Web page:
What are stem cells?

A stem cell is a cell that can change into another type of cell. Stem cells are responsible for the formation and development of living organisms. They also ensure that certain cells in our body with short life spans can be renewed. 

Professor Zachée explains

A stem cell is a cell that can change (differentiate) into another type of cell. We distinguish between four types of stem cell. The potential to mature into various types of cell varies with the type of stem cell. The best-known stem cell is the multipotent stem cell.

Totipotent stem cells

When a sperm cell fuses with an egg cell, a zygote is formed. A zygote is an example of a totipotent stem cell. A totipotent stem cell can grow into a complete organism (in the right environment). Initially, an embryo consists only of totipotent stem cells. Later, these cells specialize and form cells that each have their own function. These specialized cells can then perform no other functions and can never revert to being stem cells.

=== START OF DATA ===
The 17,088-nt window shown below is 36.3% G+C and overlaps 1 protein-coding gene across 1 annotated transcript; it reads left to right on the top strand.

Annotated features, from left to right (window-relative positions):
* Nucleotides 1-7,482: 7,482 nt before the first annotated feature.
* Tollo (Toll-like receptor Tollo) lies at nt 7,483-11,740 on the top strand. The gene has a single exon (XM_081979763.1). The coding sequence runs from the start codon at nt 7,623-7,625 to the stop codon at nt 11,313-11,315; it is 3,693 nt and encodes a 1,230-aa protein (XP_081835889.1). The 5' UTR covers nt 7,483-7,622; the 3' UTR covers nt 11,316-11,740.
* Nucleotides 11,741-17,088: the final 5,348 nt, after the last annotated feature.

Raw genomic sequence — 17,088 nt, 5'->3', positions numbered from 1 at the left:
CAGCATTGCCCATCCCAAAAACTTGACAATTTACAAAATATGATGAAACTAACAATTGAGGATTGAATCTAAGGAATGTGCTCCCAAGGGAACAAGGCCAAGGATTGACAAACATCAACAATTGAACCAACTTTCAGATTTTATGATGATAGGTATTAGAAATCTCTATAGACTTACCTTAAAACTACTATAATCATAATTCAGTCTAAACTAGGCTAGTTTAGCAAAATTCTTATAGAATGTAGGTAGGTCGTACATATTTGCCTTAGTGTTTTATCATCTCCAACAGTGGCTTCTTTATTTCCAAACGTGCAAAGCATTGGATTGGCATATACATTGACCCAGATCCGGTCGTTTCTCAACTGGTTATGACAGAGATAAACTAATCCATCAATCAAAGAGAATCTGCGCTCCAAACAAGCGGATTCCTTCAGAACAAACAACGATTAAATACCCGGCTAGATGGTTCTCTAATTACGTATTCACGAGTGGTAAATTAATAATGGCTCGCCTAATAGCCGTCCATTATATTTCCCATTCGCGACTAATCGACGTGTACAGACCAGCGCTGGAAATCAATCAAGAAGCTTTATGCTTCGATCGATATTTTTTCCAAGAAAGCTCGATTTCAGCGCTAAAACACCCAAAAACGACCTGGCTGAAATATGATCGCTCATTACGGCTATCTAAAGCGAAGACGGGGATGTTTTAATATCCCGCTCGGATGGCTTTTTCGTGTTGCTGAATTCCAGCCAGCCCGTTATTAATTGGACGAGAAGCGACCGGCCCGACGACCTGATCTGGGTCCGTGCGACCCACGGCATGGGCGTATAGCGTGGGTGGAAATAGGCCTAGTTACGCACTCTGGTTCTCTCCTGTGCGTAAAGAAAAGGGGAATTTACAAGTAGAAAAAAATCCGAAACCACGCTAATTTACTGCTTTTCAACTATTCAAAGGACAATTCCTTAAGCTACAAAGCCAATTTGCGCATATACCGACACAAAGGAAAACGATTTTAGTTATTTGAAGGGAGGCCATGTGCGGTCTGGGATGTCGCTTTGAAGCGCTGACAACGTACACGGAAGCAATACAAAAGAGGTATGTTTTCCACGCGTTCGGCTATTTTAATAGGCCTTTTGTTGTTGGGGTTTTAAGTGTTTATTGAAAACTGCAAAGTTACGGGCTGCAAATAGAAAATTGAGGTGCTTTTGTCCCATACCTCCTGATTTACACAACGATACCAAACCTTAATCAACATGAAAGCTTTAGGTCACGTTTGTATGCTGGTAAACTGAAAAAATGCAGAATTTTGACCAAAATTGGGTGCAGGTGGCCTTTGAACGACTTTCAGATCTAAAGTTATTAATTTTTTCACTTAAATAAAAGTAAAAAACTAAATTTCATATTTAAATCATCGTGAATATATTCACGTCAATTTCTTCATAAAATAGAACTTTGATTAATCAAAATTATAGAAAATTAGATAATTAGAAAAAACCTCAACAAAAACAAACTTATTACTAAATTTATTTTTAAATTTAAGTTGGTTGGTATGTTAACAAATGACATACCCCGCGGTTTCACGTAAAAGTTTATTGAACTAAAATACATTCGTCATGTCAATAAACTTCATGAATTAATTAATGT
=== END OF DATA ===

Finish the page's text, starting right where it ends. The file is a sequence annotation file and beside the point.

Pluripotent stem cells

Pluripotent stem cells can differentiate into cells from all three of the embryo's germ layers. These stem cells can be obtained from various sources: embryos, fetuses, therapeutic cloning, or by reprogramming differentiated cells into induced Pluripotent stem cells (iPSCs).

Multipotent stem cells

Multipotent stem cells are cells that can differentiate into a limited number of cell types. Most multipotent stem cells are adult stem cells (AS). Adult stem cells are undifferentiated or non-specialized cells that can be found in specialized tissue in an organism after birth. They are needed in the body to renew certain cells that have a short life span. An example is hematopoietic stem cells which create red blood cells, white blood cells, and platelets. Hematopoietic stem cells are found in the bone marrow, blood, and umbilical cord blood.

Unipotent stem cells

Unipotent stem cells are able to make one particular type of differentiated cell.

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